Source: Health and Disability Commissioner
Essence – The Health Agency (Essence), which celebrates 13 years in business this year, today unveils its new brand purpose and identity including a refreshed website, to better reflect the specialist healthcare agency's evolution.
Ben Hart, Director of Essence, says the company, which he co-founded in 2008 before assuming sole directorship six years ago, has seen phenomenal growth over the past 18 months, marked by a bold and confident rebrand.
“Being New Zealand's leading healthcare marketing and advertising agency, our number one priority is to support our clients develop insightful communication, that closes the gap between overwhelming medical data and relatable consumer content and creative. It's about achieving better health outcomes, and that often comes through clarity of message,” says Ben.
In the past 12 months, Essence has welcomed six new team members, increasing its capability and extending its portfolio of clients, both in New Zealand and Australia.
Internal focus has been put on the addition of strategic planning, extension of medical /health content expertise and strengthening its client service team to take the agency's commitment to delivering meaningful health brand communications to the next level.
Essence GM/Strategy Director, Kristen Marks, one of two senior appointments made in 2020 to increase the agency's strategic planning offering, says recent client wins have enabled Essence to extend its focus into new therapeutic areas and industry sectors, building on the agency's repertoire of long-standing client relationships, including MSD, Astra Zeneca, Novartis, Bayer, Pfizer and Janssen.
Kristen says global events have further highlighted the importance of relevant, genuine content that deeply connects with, and understands patient's unique health experiences, often created in partnership with healthcare professionals.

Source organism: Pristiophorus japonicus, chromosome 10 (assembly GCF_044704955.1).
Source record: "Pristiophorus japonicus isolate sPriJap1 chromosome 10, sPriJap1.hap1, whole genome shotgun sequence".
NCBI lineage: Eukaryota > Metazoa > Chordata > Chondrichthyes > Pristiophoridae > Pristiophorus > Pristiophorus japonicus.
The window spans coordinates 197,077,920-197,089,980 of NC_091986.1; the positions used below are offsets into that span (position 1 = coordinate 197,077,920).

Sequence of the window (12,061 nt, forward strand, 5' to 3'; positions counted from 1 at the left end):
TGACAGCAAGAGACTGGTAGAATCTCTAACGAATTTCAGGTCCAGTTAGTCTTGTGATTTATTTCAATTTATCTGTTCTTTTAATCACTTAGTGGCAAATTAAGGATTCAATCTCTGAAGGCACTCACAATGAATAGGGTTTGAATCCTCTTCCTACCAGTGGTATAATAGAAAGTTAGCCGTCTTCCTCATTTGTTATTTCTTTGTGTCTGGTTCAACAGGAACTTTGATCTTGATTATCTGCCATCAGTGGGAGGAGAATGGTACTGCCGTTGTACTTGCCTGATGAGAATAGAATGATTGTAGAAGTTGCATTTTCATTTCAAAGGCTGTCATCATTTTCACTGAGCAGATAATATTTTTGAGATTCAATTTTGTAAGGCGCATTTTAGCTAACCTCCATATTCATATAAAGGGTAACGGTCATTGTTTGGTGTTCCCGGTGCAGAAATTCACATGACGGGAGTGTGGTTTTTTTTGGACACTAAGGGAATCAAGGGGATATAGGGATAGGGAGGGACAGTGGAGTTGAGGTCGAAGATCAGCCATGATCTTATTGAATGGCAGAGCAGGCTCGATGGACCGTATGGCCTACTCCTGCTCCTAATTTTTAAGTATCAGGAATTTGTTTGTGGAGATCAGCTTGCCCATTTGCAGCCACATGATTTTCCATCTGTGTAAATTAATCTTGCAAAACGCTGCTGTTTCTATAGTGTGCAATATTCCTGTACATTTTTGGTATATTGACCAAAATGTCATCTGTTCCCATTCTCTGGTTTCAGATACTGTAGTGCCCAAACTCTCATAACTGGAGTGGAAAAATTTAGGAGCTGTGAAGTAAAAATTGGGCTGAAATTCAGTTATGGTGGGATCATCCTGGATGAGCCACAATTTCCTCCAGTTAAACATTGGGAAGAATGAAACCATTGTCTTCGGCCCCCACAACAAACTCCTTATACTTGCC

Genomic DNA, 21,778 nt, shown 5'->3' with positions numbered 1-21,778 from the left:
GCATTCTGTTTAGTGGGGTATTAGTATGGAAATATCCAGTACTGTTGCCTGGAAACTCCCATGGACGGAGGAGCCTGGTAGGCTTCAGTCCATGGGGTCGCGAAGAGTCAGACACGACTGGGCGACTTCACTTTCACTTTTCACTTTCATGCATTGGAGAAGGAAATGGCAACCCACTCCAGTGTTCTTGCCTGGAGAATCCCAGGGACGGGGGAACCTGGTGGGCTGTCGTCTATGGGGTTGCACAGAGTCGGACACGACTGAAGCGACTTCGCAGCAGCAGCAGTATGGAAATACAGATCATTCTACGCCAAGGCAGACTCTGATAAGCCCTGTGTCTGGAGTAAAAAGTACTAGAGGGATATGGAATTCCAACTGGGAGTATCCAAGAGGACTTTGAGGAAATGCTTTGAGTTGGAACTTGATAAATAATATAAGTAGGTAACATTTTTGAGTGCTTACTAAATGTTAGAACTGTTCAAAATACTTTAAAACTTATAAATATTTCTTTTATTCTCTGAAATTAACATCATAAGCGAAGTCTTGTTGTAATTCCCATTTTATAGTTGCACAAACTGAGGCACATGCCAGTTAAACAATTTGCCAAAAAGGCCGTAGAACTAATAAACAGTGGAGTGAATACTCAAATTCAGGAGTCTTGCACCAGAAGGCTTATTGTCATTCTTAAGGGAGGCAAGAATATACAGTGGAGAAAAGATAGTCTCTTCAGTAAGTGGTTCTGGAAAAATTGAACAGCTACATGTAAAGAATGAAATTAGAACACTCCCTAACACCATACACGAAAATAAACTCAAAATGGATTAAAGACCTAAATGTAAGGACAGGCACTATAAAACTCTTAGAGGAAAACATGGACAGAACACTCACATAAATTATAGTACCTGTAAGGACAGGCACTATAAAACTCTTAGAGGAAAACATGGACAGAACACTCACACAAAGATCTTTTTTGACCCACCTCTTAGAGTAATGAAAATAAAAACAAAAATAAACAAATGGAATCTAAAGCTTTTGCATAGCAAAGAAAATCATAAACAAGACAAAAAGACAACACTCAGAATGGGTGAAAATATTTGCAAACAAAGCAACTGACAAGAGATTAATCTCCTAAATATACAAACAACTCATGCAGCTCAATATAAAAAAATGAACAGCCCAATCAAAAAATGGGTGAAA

“Our team has a shared passion to bring positive change and genuine, human truth to all that we do. We consistently strive to create engaging, patient-centric work that helps communicate complex information simply, to support behavioural change,” says Kristen.
To cater for the agency's expansion, Essence recently shifted its office to a dedicated space in leafy St Patrick's Square in the heart of Tamaki Makaurau.
For more information visit www.essencehealthagency.co.nz.
The Salvation Army is supporting the proposed Conversion Practices Prohibition Legislation Bill, which will outlaw this unethical practice.
The Salvation Army continues to oppose vilification of, or discrimination against, anyone on the grounds of sexuality or gender. This includes attempts to change another person's sexual orientation or gender identity, and any actions which deny a person's sexual orientation or gender identity.
Christians are called to be like God and therefore to be living examples of his love in action in the world. Conversion practices, which have been shown to be both ineffective and deeply harmful, are the antithesis of this.
We are told to “Accept one another… just as Christ accepted [us]” (Romans 15.7a), and to be “sympathetic, love one another, [and] be compassionate and humble” in our dealings with others (1 Peter 3.8). We are instructed to clothe ourselves “with compassion, kindness, humility, gentleness and patience… And over all these virtues put on love, which binds them all together in perfect unity” (Colossians 3.12,14).
The Salvation Army recognises the emotional, psychological, social and spiritual harms that these practices have caused and stands against their use in every circumstance.